The family that plays together stays together?
That may be truer than you think. In a number of studies of family life and dynamics, family vacations surface as both the source of clearest memories and as one of the building blocks of strong families. Family time spent together in fun, unusual or challenging experiences - whether just down the road, across the country or around the world - is a cornerstone in building strong, mutually committed and lasting family relationships."What's most important," says Scott Stanley, co-director of the Center for Marital and Family Studies at the University of Denver, "is doing things together - it doesn't really matter what." But he suggests planning activities where there's a "reasonable likelihood of pleasant interaction." A 10-mile hike with a 3-year-old and 5-year-old is not a good idea, for example.
"Allow plenty of time to hang out together," he advises, "but don't try to do so much that you're causing stress rather than eliminating it."
Family researchers have found that two elements tend to characterize activities that are the most life-influencing and most readily recalled:
1. Events that took place outdoors, and
2. Events that occurred in the company of loved ones.
Dianne Smith, now completing a doctorate in family studies at Brigham Young University, says several factors are important. "Any situation that extracts you from your ordinary routine will elicit more interdependence among the participants, building unity by creating more commonalities than differences."
Family vacations are important because they do just that. "The word vacation comes from the root vacate, which means to empty. A vacation is like that. You don't see laundry, you don't see dishes, you don't see walls that need painting, a lawn that needs mowing. You can empty your mind of all that usual business."
That's why camping trips work especially well, she says. "The division of labor is not the same. No one expects there to be a job chart on the fridge."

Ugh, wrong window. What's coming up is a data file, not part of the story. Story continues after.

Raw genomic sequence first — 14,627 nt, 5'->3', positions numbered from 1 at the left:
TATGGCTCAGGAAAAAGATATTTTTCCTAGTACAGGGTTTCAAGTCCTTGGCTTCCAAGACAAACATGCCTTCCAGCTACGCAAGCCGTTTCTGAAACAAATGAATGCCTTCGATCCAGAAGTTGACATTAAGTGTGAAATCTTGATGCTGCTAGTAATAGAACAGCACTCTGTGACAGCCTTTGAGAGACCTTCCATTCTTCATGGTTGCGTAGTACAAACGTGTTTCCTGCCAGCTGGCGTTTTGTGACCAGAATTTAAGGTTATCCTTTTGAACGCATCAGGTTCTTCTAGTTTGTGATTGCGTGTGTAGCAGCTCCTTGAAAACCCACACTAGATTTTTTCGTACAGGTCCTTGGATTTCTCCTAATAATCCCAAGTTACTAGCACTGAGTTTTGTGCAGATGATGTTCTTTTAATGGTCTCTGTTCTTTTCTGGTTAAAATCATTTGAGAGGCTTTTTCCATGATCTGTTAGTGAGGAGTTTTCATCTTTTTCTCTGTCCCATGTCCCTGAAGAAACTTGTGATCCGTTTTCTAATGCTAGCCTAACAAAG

A change of scenery can also allow a comfort zone that encourages trying new things: a 9-year-old may cook a meal, a 4-year-old may tend the dog, the family may try new activities, such as in-line skating or horseback riding.
A vacation can also free up time and emotional reserves so parents, children and spouses can interact in new, more relaxed and involving ways, says Smith.
It's no surprise that summer is the most popular time for family vacations. A survey by the Gallup Organization for accountants on call, found that approximately 39 percent of Americans say they like to vacation in the summer. That was followed by winter, chosen by 25 percent; fall, selected by 18 percent; and spring, named by 17 percent.
Carey Simmon, co-author of "Frommer's California With Kids," says that the extra light in the summer makes possible lots of fun activities - whether you're at home or away. Her family takes bike rides after dinner or plans a late picnic dinner. Another favorite activity is getting up to watch the sun rise and then going out for breakfast.
It is attitude as much as activity that determines a successful family outing, says Harold Smith, chairman of the department of recreation management and young leadership at BYU and husband of Dianne. The Smiths cite some of their own experiences that were memorable and family-building, yet didn't require a lot of expense or effort: cooking hot dogs over the living room fireplace, pitching tents in the backyard, camping out on the way to Grandma's.
"There are those who say you can't have a recreation or a leisure experience because you can't afford it," says Harold Smith. "And that absolutely is not true. The experience is more an attitude than an economic factor."
Trips to Disneyland, ocean cruises and cross-country caravans can be nice, but they are not essential in providing the family a chance to interact together in relaxing ways.
Just as important as getting away, says Dianne Smith, is to be more playful in everyday interactions.
Creative play creates fertile imaginations, and imaginative children show higher levels of aptitude in both academic and social arenas, she says.
And, she adds, an attitude of playfulness - the supportive, humorous or creative approach - can be applied in the home to everything from discipline to marital dynamics, strengthening relationships and sustaining a pleasant environment.
Just as you plan your family finances, you should plan your family fun, suggest the National Recreation and Parks Association in a booklet entitled "Life. Be In It."
A Family Fun Plan can range anywhere from a simple "what do we want to do next Saturday?" to a detailed day-by-day activity list or a plan for a once-a-summer special outing, says NRPA.
The organization suggests having regular fun-planning sessions. Let each family member suggest activities and ideas. After all ideas have been considered, take a family vote. And once your plan goes into action, give everyone a share in the responsibility for it. Nothing builds individual self-esteem and a sense of belonging like making a personal contribution, no matter how small.
Family outings - large or small - are more than simply a break from daily routine, advise the Smiths. "They can mean a chance to build - or rebuild - the most important personal relationships in the world: The ones inside your front door."